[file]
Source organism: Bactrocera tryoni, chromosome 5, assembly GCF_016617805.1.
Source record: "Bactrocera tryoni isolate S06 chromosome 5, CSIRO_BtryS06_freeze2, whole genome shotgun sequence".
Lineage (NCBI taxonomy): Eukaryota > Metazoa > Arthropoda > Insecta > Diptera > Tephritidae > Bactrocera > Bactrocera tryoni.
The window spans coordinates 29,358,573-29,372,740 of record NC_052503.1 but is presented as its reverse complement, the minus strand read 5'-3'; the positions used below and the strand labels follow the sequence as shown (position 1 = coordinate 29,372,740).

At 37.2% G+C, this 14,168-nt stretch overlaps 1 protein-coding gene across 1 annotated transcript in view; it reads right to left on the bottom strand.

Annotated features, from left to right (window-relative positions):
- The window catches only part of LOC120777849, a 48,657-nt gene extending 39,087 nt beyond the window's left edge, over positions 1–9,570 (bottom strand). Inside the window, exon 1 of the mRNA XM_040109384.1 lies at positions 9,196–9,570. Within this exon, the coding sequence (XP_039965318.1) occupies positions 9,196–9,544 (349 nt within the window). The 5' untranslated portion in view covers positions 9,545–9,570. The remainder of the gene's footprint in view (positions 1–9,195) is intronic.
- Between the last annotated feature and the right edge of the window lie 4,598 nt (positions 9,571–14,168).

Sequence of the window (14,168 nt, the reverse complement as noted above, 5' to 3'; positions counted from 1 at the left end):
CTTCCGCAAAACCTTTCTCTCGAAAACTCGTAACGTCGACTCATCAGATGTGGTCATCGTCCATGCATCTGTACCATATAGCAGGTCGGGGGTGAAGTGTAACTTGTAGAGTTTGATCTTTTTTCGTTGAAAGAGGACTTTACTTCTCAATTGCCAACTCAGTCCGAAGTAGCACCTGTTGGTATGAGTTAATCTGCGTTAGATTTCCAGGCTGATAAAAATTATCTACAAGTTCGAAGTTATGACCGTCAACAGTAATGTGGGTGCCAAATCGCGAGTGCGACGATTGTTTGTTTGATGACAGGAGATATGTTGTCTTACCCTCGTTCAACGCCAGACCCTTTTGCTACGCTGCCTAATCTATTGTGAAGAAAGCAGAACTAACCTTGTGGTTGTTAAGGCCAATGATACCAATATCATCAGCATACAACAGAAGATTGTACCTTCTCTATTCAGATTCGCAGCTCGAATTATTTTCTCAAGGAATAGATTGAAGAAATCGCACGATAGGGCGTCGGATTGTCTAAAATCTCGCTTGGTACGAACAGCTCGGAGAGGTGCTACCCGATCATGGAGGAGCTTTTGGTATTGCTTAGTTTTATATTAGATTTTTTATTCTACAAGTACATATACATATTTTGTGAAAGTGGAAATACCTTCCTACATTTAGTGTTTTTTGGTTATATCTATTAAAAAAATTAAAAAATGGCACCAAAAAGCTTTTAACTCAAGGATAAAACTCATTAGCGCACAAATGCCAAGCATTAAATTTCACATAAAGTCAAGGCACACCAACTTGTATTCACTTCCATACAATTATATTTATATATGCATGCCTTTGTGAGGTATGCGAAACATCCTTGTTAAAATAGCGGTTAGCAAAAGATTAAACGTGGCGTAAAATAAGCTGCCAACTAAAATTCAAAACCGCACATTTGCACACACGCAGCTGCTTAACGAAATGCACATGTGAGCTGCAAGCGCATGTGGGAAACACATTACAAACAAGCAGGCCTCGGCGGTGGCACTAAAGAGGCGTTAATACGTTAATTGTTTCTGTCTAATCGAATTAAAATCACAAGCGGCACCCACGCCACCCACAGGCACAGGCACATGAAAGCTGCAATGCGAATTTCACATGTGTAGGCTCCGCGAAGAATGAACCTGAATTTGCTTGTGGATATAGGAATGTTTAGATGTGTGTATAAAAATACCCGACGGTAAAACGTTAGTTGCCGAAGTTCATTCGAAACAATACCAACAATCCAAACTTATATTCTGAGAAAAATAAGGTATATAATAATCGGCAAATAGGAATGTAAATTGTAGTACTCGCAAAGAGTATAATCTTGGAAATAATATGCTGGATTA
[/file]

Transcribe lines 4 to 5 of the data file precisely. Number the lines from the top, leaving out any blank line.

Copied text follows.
The window spans coordinates 29,358,573-29,372,740 of record NC_052503.1 but is presented as its reverse complement, the minus strand read 5'-3'; the positions used below and the strand labels follow the sequence as shown (position 1 = coordinate 29,372,740).

At 37.2% G+C, this 14,168-nt stretch overlaps 1 protein-coding gene across 1 annotated transcript in view; it reads right to left on the bottom strand.